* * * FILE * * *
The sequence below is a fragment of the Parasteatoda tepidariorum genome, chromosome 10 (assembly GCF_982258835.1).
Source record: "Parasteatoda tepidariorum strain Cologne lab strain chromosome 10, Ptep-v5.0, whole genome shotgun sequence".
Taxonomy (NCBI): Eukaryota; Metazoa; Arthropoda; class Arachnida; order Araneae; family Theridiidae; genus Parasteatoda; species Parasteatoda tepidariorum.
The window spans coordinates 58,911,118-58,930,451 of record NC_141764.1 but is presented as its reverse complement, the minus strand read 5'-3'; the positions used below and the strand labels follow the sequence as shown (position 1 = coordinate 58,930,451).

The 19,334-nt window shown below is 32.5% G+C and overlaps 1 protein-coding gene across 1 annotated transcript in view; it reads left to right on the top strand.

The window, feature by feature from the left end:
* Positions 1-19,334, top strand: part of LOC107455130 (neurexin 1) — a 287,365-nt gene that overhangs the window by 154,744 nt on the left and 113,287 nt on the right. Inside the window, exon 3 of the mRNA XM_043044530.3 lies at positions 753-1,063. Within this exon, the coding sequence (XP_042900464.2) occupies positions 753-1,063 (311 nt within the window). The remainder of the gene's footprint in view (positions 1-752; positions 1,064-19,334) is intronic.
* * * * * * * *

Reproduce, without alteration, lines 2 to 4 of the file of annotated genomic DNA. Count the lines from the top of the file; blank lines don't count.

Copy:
Source record: "Parasteatoda tepidariorum strain Cologne lab strain chromosome 10, Ptep-v5.0, whole genome shotgun sequence".
Taxonomy (NCBI): Eukaryota; Metazoa; Arthropoda; class Arachnida; order Araneae; family Theridiidae; genus Parasteatoda; species Parasteatoda tepidariorum.
The window spans coordinates 58,911,118-58,930,451 of record NC_141764.1 but is presented as its reverse complement, the minus strand read 5'-3'; the positions used below and the strand labels follow the sequence as shown (position 1 = coordinate 58,930,451).